UI Accessibility Checker (or AccChecker) is a tool that enables testers without prior MSAA experience to easily discover problems MSAA implementations of User Interfaces (UI). AccChecker was born from the realization that existing MSAA
tools, such as Inspect or AccExplorer, provided in-depth details on the implementation, but no information whether that implementation is correct or not.
AccChecker comes in three modes – a Graphical User Interface (GUI) tool for the initial investigations of UIs, a set of simple APIs for easily creating automatic test cases, and a command-line tool for batch processing. Using the GUI tool, a tester can easily
scan a UI and review the list of errors and warnings. Then, using the per-issue documentation, the tester can determine why each particular issue has occurred, what the implication is on users with disabilities, and how to fix it. Once all issues have been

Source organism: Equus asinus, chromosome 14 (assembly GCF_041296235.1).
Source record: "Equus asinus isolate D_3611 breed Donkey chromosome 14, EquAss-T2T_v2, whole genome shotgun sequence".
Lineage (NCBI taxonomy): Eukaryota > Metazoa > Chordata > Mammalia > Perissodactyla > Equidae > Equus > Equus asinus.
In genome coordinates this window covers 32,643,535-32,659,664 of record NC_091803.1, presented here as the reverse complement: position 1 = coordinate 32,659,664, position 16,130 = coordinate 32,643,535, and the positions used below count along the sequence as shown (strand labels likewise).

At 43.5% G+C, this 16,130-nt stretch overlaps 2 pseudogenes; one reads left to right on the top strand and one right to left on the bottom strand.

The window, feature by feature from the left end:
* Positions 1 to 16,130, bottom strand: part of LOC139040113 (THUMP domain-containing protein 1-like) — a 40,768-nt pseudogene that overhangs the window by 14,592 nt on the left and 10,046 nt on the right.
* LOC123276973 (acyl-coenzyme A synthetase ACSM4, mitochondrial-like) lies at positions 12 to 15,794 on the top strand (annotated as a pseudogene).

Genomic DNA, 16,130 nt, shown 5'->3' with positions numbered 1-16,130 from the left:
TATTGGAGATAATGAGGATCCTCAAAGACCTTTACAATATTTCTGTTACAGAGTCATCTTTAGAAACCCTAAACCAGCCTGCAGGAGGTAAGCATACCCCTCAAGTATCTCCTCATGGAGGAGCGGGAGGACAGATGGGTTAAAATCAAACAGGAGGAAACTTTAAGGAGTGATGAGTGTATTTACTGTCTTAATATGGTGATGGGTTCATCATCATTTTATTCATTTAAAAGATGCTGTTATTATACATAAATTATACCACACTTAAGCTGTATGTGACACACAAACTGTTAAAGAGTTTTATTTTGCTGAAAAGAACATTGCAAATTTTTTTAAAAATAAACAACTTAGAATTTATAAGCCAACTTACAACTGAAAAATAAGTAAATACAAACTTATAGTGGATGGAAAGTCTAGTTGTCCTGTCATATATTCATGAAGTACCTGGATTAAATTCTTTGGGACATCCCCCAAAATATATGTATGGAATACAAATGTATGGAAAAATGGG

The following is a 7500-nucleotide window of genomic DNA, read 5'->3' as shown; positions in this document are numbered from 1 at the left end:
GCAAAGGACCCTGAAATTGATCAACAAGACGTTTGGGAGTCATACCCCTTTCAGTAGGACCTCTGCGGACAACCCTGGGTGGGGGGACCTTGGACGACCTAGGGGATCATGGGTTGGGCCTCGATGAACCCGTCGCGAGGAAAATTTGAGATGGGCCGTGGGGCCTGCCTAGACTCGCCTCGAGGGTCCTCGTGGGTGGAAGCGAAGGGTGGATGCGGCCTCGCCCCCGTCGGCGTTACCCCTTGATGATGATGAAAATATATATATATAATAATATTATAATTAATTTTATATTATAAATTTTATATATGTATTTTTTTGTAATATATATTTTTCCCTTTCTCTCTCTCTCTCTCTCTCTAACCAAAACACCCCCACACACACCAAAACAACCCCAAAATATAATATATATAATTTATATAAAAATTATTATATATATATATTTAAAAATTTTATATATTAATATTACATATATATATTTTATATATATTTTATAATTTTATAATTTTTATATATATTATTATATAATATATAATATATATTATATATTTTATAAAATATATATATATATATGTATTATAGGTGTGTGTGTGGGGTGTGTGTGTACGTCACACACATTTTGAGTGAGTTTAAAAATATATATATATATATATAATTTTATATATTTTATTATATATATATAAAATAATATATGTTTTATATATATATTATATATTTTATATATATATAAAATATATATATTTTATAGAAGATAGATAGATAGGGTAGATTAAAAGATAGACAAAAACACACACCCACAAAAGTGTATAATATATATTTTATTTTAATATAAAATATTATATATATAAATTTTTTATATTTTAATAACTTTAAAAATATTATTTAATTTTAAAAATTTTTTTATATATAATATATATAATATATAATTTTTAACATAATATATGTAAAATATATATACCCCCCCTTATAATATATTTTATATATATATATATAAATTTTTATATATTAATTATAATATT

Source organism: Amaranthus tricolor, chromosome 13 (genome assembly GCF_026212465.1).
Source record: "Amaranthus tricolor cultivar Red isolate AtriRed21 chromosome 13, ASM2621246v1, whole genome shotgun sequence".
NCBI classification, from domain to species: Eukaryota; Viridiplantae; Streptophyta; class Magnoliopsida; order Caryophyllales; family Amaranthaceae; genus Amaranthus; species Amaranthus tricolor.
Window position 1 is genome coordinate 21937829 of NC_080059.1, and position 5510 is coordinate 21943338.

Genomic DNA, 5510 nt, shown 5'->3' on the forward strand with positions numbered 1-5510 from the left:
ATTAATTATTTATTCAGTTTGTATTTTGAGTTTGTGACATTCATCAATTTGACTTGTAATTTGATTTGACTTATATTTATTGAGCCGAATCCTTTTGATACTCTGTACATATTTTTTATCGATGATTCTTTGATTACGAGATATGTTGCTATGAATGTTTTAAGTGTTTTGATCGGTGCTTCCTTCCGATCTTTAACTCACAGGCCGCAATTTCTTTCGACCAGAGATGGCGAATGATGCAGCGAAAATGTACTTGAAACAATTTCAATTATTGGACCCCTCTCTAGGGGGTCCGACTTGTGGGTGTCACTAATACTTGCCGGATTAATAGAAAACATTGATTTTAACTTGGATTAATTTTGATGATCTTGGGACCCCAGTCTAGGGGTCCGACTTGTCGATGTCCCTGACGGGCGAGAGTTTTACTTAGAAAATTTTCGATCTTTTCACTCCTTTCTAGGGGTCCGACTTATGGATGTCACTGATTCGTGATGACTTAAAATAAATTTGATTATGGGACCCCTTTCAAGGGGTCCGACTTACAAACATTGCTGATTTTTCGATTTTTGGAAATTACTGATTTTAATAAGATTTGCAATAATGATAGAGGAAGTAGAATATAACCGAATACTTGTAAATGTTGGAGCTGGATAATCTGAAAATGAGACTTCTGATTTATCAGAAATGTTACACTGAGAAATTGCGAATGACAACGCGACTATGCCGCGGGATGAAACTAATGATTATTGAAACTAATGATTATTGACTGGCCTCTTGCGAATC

fixed, the tester can use the APIs to create regression tests. Finally, if the tester cannot use the APIs (due to lack of expertise), she can use the command-line mode of the tool to create tests in a batch file.
AccChecker uses a plug-in architecture, which allows 3rd party developers to create additional verifications. The verifications provided in AccChecker out-of-the-box include:
- Verifications for accessible Name, Role, and State
- Verifications for the MSAA tree integrity, such as child-parent relationships or bounding rectangles
- Verification for keyboard navigation by tabbing
- Verification for duplicate access keys
- A simplified screen reader which shows what text would be read by a real screen reader
AccChecker source code and binaries will be published to CodePlex in March 2008 as a contribution from Microsoft to the Accessibility Interoperability Alliance. The license under which AccChecker will be published will allow 3rd party companies to port the
tool to other operating systems, or incorporate portions of the code in other products.
See "AccChecker Help
" for more details on how to use UI Accessibility Checker for testing user interfaces manually and programmatically.